What have you heard about the vulnerability called Heartbleed? More than you wanted to? Less than you needed to? Let me unpack it for you, only the part that you need to know, and then I’ll get a little deeper for those who want to stick around for the full meal. Let’s do a Good News/Bad News thing.
What you need to know is that some websites, but not all of them, were susceptible to a certain type of attack that can steal your passwords. Here’s the good news: Your bank is probably not one of them. Here’s more good news: most website owners who were susceptible have already fixed the problem and sent out notification that you should change your password. If you got one, DO NOT IGNORE IT. Here’s some bad news: Not all the ones still vulnerable are sites you would be okay with having your stuff compromised. More bad news: You may not have heard from them yet because they may not have fixed the problem yet.
The good news: This is a recently-discovered vulnerability and has not been widely exploited, but if the one whose stuff got stolen is you, it really wouldn’t matter how widely it was exploited, would it? This article on Wikipedia indicates that there have been just a handful of thefts resulting from it. (More good news, right?)
A little more bad news: Remember my post about how you could tell if a website was using security? With this bug, none of that makes any difference. Well, that’s not exactly accurate. For a compromised website, it doesn’t matter if it is using Secure Sockets Layer (SSL), because that’s the part that got compromised.
Aaaaand the good news….within a few days–which, seriously, is amazingly fast–of discovery of this vulnerability, the patch for the vulnerability was issued.
Now what to do about it: First, as I said, if you got a notice to change your password for a website, do it. Immediately.
If you have not gotten a notice from one of the sites where you transact business, for example, a bank, or a store you’ve done business with, or from one of the sites where you may store personal information such as Facebook, and you would like to know if that site is vulnerable, you can use this site to test that portion of the site’s security. When you get there, type in the website address of the site you want to test. And this is what you hope to see:
The vulnerability was discovered by two groups independently, and the cool thing is that neither one is claiming exclusive credit. Google’s security team was the first to report it, but it was also discovered by a cybersecurity firm in Finland called Codenomicon. The name of the bug is derived from the name of the process it messes with. SSL uses a Heartbeat Extension to test secure communication links. The vulnerable implementations were using OpenSSL, but OpenSSL is not by any means the only provider of SSL, and not all implementations of OpenSSL are vulnerable. This particular problem was a New Year’s Eve release. The actual error in the code was quite small; but obviously it had a huge impact. OpenSSL is an open-source project, which means that the code is freely available to review, change, and release. This is good, and this is bad. It’s good because it can call into service the best coding minds in the world to create, improve, and fix codes. It’s bad because the bad guys can look at the code and see where it’s weak, which is what evidently happened. But because the code was available to review, the Google team was able to create a fix for code they didn’t author, and the patch has been made available for application under what should be the same freely available license that the original code uses. It now passes to website owners to apply that patch to their servers.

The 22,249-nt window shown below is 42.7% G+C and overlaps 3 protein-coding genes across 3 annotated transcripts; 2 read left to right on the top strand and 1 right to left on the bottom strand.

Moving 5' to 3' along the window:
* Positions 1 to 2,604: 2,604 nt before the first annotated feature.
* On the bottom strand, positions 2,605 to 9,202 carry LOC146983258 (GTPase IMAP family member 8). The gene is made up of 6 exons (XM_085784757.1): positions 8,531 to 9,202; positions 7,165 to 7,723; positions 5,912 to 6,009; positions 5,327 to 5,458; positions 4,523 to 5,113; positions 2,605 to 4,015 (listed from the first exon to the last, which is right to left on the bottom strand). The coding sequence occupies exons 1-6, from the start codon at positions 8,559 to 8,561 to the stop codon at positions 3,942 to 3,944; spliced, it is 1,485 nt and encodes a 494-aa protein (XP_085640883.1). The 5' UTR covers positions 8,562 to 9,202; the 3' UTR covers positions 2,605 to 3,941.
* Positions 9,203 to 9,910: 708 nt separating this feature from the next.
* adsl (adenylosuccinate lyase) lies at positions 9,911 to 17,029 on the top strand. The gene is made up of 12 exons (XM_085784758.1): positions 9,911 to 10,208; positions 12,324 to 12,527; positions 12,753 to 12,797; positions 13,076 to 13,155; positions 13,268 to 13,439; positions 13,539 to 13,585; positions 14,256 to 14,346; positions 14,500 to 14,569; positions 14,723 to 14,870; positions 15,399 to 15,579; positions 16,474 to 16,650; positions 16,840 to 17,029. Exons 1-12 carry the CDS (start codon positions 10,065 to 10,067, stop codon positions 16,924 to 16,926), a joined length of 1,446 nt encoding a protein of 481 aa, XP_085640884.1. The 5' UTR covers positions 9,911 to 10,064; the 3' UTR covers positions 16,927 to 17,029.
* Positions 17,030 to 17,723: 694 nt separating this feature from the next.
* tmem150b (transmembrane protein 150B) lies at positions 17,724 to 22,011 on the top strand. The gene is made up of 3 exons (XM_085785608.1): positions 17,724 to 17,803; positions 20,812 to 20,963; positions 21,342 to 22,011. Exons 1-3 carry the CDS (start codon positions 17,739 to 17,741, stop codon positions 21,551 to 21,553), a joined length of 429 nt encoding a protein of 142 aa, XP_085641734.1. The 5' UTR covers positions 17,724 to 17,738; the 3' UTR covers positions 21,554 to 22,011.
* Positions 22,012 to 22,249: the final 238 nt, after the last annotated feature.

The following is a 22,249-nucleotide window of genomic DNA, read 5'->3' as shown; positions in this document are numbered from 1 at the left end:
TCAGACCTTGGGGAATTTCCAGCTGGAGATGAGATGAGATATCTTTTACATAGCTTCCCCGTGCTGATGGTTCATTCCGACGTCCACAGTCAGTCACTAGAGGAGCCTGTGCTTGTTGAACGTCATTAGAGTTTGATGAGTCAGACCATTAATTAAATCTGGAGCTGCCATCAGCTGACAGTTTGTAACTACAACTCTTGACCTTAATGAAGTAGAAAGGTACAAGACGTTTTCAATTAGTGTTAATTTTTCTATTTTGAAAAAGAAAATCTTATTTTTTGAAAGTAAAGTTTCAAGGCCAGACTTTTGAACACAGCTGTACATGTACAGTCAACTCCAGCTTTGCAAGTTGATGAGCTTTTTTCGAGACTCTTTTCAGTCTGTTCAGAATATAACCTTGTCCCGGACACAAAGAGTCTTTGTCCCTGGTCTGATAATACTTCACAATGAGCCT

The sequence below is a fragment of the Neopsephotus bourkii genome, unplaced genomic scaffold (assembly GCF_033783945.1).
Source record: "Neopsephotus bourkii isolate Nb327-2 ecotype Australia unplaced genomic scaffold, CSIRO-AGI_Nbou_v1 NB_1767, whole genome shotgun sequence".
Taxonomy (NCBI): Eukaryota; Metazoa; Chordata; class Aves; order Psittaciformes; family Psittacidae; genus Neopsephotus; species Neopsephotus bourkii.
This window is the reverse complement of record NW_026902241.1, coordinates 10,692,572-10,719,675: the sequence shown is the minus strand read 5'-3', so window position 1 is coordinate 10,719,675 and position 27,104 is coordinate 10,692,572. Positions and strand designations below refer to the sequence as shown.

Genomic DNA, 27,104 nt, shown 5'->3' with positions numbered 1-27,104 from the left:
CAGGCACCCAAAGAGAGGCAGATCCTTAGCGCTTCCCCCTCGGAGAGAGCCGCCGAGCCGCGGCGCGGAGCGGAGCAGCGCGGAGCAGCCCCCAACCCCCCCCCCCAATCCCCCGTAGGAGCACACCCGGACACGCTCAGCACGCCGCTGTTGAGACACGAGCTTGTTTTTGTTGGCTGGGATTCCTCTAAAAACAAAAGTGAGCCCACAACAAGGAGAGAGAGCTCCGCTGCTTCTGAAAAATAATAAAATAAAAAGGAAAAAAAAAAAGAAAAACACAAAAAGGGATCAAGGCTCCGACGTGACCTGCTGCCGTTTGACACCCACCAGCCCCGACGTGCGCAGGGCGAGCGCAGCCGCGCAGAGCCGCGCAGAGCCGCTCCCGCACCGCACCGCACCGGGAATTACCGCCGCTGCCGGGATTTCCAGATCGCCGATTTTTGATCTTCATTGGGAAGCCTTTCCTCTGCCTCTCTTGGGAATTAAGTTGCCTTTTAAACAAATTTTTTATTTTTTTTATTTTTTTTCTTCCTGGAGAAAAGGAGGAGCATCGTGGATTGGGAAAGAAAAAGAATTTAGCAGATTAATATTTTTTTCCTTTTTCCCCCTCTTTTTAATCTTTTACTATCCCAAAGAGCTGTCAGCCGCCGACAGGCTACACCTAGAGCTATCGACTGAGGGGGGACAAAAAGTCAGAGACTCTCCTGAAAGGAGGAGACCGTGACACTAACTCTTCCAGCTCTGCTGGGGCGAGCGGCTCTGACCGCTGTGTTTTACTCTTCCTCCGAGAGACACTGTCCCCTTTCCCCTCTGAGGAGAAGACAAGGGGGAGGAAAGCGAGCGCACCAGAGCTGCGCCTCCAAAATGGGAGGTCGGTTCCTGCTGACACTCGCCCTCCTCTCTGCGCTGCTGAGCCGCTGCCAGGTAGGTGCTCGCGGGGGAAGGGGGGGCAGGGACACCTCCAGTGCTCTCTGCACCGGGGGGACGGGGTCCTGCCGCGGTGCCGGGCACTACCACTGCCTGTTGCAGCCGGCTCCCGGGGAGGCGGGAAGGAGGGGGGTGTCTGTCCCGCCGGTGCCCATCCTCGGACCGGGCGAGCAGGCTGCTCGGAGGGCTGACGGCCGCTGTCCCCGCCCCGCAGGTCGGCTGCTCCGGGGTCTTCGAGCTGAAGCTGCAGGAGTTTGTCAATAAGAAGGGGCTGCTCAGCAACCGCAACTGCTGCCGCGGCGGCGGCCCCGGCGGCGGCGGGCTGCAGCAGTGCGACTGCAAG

Now–about that password change requirement: Go to that website where you can test the SSL implementation of the sites you have interest in, test the site, and if it passes with the result shown above, go ahead and change your password. If you find a site with a vulnerability, alert the webmaster using the contact information available somewhere on the site. It won’t do you any good to change your password until they fix it, because the Heartbeat Extension is still vulnerable and can still toss your password out for the asking, and there’s nothing you can do about it. Pay attention, keep checking until it shows up as “unaffected” at that test site, and then change it. And if there are any vulnerable sites where you have used a debit or credit card or bank account information, you will need to keep a very close eye on those accounts for at least three months. Any suspicious activity should show up by then. No guarantees, but when financial information gets sold on the black market, the buyers want to use it pretty quickly before it gets shut down by the issuing institution.
This is a simplified explanation of the issue, so what did I leave out? What else would you like to know about Heartbleed?